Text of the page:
This is why it’s important to follow the manufacturer’s recommendations for storage and replacement.
So even though the activated charcoal itself does not go bad or “spoil” over time, the products that contain it and depend on it for function do.
When that happens, they are no longer effective at eliminating impurities and toxins from air or water. So, if you have any items that use it, be sure to check the expiration date.
The Best Way to Store Activated Charcoal
To get the longest possible shelf life and effectiveness out of your activated charcoal (or products that contain it), it is best to store it in a tightly sealed container in a cool, dark place.
If it came from the factory with a seal on the container, leave it in place until you need it. Keeping it in a cabinet or drawer away from any sources of heat or light is ideal.
If you are storing it for emergency preparedness purposes, be sure to include an indicator on the outside of the container with the date you purchased or placed it into storage.
This will help you keep track of how long it has been stored so that you can rotate your stock as needed.
You should also check your containers periodically for any signs of leakage or damage which could allow contaminants to enter and ruin the charcoal.
Once opened, a package of activated charcoal should ideally be used within a few months for best results.
If you want to keep it longer than that, know that it should still work if you took care in storing it, but remember it will slowly start picking up contaminants from the air and from moisture present in the environment.
How to Tell if Activated Charcoal Has Lost Potency
Unfortunately, there is no sure way to know whether or not your activated charcoal has lost its effectiveness outside of using it and seeing if it works as expected.
You might notice that water from your home supply begins to taste bad or smell odd when your filter is low on life.
Similarly, for air-filtering products that rely on activated charcoal, you could notice a decline in air quality. This will obviously inform you of the status of the filters in either case!
However, neither eventuality is acceptable when activated charcoal is being used for serious purposes when life may hang in the balance.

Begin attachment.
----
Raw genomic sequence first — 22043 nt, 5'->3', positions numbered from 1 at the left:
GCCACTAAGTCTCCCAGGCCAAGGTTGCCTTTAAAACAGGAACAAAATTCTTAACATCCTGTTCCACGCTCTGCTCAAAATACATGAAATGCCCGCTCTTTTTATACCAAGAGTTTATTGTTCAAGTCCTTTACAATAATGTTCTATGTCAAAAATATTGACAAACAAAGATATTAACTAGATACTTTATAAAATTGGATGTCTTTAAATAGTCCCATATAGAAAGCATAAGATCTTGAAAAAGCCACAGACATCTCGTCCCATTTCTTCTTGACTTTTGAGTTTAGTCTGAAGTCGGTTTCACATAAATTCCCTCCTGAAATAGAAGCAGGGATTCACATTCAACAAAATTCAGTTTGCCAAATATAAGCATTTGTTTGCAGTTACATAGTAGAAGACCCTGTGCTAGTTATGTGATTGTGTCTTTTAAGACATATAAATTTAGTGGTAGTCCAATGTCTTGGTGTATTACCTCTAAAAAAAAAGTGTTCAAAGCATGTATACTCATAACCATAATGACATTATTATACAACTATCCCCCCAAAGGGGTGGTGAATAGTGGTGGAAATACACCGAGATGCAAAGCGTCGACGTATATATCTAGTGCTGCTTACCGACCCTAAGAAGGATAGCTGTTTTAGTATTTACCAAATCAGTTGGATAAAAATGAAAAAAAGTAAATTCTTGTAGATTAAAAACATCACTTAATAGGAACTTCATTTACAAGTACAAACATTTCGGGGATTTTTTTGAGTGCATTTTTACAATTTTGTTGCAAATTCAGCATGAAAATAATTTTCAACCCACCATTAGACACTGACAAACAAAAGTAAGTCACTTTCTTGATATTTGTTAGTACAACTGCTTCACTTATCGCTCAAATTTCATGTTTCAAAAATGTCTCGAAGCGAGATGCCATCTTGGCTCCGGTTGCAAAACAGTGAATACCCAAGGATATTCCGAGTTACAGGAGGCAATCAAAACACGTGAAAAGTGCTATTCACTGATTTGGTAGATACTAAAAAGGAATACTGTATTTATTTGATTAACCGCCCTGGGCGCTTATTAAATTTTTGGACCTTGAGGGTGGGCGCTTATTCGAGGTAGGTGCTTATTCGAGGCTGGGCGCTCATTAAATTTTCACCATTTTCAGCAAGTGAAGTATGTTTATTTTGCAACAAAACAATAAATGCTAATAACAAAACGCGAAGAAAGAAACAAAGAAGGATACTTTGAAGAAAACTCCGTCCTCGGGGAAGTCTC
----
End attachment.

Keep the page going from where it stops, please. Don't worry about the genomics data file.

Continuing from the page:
A bad filter in your portable emergency water filter could see you become very sick after ingesting dangerous germs, for example. A dud air filter might expose you to deadly gasses or other chemicals.
It is always best to err on the side of caution and replace activated charcoal filters according to their manufacturer’s projected lifespan, used or unused, in any of your emergency or disaster preparedness supplies.
Activated Charcoal Cannot Be Reactivated at Home
Also, contrary to popular belief, activated charcoal will not “recharge” or “regenerate” itself if heated in your oven at home.
While this can be done in a lab or factory setting with truly extreme temps (1,700°F+), an average person cannot do it safely or reliably.
For your purposes, if your activated charcoal has been exposed to contaminants or “gone bad,” the only way to make it effective again is to replace it.
The Bottom Line
Activated charcoal does not expire, but products that contain it can expire or become less effective over time.
Be sure to store it in a tightly sealed container in a cool, dark place and check it periodically for any signs of leakage or damage.
Once opened, a package of activated charcoal should be used within a few months for the best, surest results.
If you want to keep it longer than that, know that it should still work, but remember it will slowly start picking up contaminants over time, losing effectiveness.